We left Connecticut behind and headed for the RV Park and Marina in Jersey City, New Jersey. This is conveniently located just about 20 miles from Tim's daughter, Kristin, and her family and across the harbor from New York City one way and the Statue of Liberty the other. It was definitely a challenge to drive through city traffic with the RV towing our car. When we arrived, we noted, however, that RVs much bigger than ours had made a simlar journey. I honestly don't know how they maneuver in those streets. I must commend Tim for his expertise in handling our vehicle.
That afternoon before the mass exodus from "the city" started, we drove out to see the kids. We spent a quiet afternoon with Graydon (8), Greer (14), Graeme (16) and Kristin (don't worry, I won't divulge it) on their new outdoor living area under beautiful blue skies. We were amazed to see how much they have grown since we last saw them in April. Greer went off baby sitting and Graydon decided to draw pictures for us and keep us entertained with the games he quickly invents. He has a great imagination. After Peter got home, we had dinner and drove back into the RV park. Another testatment to challenging driving (even in just a car) as we are not used to driving at night especially on highways we don't know.
Saturday, September 22nd
Greer played badminton with Pop-Pop. The fall air was decidely crisp and wonderfully refreshing.
We left before dark to avoid any issues with the highways and drove to the dock in Jersey City. From our vantage point, we could see the Twin Towers Memorial building that is still under construction. At the dock there is a 9-11 Memorial and you can't help but wonder how many people stood in that exact spot on 9-11, willing, but unable to help the victims of that terrible day.
We dined at a local Irish pub and made it an early night.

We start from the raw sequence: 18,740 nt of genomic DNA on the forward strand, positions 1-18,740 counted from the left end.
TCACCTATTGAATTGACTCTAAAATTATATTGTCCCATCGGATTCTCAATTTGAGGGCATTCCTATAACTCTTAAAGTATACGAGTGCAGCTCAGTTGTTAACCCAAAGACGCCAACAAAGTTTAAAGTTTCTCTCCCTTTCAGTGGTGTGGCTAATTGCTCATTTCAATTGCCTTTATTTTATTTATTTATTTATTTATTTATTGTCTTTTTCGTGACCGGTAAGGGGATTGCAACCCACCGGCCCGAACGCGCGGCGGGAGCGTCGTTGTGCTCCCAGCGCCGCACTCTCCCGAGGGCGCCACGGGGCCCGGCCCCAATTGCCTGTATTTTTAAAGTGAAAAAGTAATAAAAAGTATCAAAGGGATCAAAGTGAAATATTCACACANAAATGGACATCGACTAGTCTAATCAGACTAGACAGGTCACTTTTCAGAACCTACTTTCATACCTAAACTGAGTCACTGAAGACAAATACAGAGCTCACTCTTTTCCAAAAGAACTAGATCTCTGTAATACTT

Sunday, September 23rd
We met, Kristin and Peter and their children at Liberty Park so we could take the ferry to Ellis Island and the Statue of Liberty. Fortunately, the thunder storm from late last night was long gone and the blue skies and billowy white clouds promised another wonderful day to spend with the kids. Before the ferry, there is a September 11th Memorial for all of the New Jersey residents who perished on that day. If you look down between the two walls you can see where the Towers were.
|Kristin, Peter, Graeme and Graydon at the New Jersey Towers Memorial|
Since we had been there in 1995, Ellis Island has many more exhibits and we were able to use the headsets for self guided audio tours. From the tour and the pamphlet, we learned that starting in 1892 about twelve million people came through Ellis Island looking for a better life. Two of those people were my paternal grandparents, John and Ellen (nee Keating) Leahy and two of their children. My genealogy information is at home and not with me as I write this, but I have the date that they arrived in America and the name of the boat they came over on from Ireland. Standing in the same rooms, the Registry, the Health Inspection and the major halls, I got a sense of how it must have been extremely intimidating to them and all of the others as they were separated, questioned, examined, poked and prodded before being allowed to enter. My ancestors were allowed to enter with no problems, but, sadly, some were not allowed to enter and were returned to their homeland. Some call this island the "Island of Hope" while others call it "Island of Tears."
|Picture of Eye Examinations with Button Hook|
After lunch, we boarded the ferry taking us to Liberty Island. We didn't go ashore here as the Statue is under going renovations and we wouldn't be allowed to enter it. The history of the Statue of Liberty is that in France in 1865 a group of French intellectuals, led by Edouard de Laboulaye, were unhappy with what they felt was political repression in their own country and decided to make a statement honoring the ideals of freedom and liberty present in America with a symbolic gift. Sculptor, Auguste Bartholdi, completed the "Liberty Enlightening the World" sculpture. The height of the statue is 151 feet and the thickness of the copper skin is 3/32nd of an inch or about the thickness of two pennies. It was dedicated in New York harbor on October 28, 1886. This year they are celebrating the 125th anniversary of this historic event.
|Statue of Liberty|
|Pop-Pop, Graeme and Greer|
|Greer, Peter, Graydon, Kristin, and Graeme|
We settled for excellent views from the water and a wonderful ride around the harbor before landing back at Liberty Park.
|Let the Race Begin|
Reluctantly, we said our goodbyes to Peter, Kristin and the crew with proimises to see them again at Christmas. We enjoyed our three days with them immensely and just love being with the children and seeing how they change and grow each time we venture north.